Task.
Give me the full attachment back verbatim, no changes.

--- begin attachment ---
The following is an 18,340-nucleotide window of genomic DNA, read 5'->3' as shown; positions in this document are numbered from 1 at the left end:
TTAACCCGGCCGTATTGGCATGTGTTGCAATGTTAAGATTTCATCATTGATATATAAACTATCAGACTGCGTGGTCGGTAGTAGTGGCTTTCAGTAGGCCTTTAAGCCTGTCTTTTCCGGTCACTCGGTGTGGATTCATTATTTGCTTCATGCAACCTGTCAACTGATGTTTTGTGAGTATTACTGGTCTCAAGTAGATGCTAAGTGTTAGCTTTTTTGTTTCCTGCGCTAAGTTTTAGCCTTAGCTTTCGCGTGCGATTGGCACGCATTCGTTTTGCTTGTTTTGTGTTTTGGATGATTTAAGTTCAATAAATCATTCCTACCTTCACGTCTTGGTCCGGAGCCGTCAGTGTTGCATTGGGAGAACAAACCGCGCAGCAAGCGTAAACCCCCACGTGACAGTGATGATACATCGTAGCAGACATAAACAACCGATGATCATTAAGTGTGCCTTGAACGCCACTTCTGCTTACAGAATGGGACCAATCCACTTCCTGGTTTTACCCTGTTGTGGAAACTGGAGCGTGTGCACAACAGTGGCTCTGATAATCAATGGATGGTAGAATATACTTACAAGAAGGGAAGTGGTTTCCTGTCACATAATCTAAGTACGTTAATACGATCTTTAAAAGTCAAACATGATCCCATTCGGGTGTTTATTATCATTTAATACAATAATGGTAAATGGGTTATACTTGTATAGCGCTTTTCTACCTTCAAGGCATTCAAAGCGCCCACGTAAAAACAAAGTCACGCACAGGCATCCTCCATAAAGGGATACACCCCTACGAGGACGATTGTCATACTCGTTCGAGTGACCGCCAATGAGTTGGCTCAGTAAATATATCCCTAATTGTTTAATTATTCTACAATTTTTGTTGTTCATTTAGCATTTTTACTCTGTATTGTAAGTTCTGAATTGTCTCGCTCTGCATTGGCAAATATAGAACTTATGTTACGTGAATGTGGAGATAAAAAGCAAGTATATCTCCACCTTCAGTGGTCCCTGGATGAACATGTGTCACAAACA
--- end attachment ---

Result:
The following is an 18,340-nucleotide window of genomic DNA, read 5'->3' as shown; positions in this document are numbered from 1 at the left end:
TTAACCCGGCCGTATTGGCATGTGTTGCAATGTTAAGATTTCATCATTGATATATAAACTATCAGACTGCGTGGTCGGTAGTAGTGGCTTTCAGTAGGCCTTTAAGCCTGTCTTTTCCGGTCACTCGGTGTGGATTCATTATTTGCTTCATGCAACCTGTCAACTGATGTTTTGTGAGTATTACTGGTCTCAAGTAGATGCTAAGTGTTAGCTTTTTTGTTTCCTGCGCTAAGTTTTAGCCTTAGCTTTCGCGTGCGATTGGCACGCATTCGTTTTGCTTGTTTTGTGTTTTGGATGATTTAAGTTCAATAAATCATTCCTACCTTCACGTCTTGGTCCGGAGCCGTCAGTGTTGCATTGGGAGAACAAACCGCGCAGCAAGCGTAAACCCCCACGTGACAGTGATGATACATCGTAGCAGACATAAACAACCGATGATCATTAAGTGTGCCTTGAACGCCACTTCTGCTTACAGAATGGGACCAATCCACTTCCTGGTTTTACCCTGTTGTGGAAACTGGAGCGTGTGCACAACAGTGGCTCTGATAATCAATGGATGGTAGAATATACTTACAAGAAGGGAAGTGGTTTCCTGTCACATAATCTAAGTACGTTAATACGATCTTTAAAAGTCAAACATGATCCCATTCGGGTGTTTATTATCATTTAATACAATAATGGTAAATGGGTTATACTTGTATAGCGCTTTTCTACCTTCAAGGCATTCAAAGCGCCCACGTAAAAACAAAGTCACGCACAGGCATCCTCCATAAAGGGATACACCCCTACGAGGACGATTGTCATACTCGTTCGAGTGACCGCCAATGAGTTGGCTCAGTAAATATATCCCTAATTGTTTAATTATTCTACAATTTTTGTTGTTCATTTAGCATTTTTACTCTGTATTGTAAGTTCTGAATTGTCTCGCTCTGCATTGGCAAATATAGAACTTATGTTACGTGAATGTGGAGATAAAAAGCAAGTATATCTCCACCTTCAGTGGTCCCTGGATGAACATGTGTCACAAACA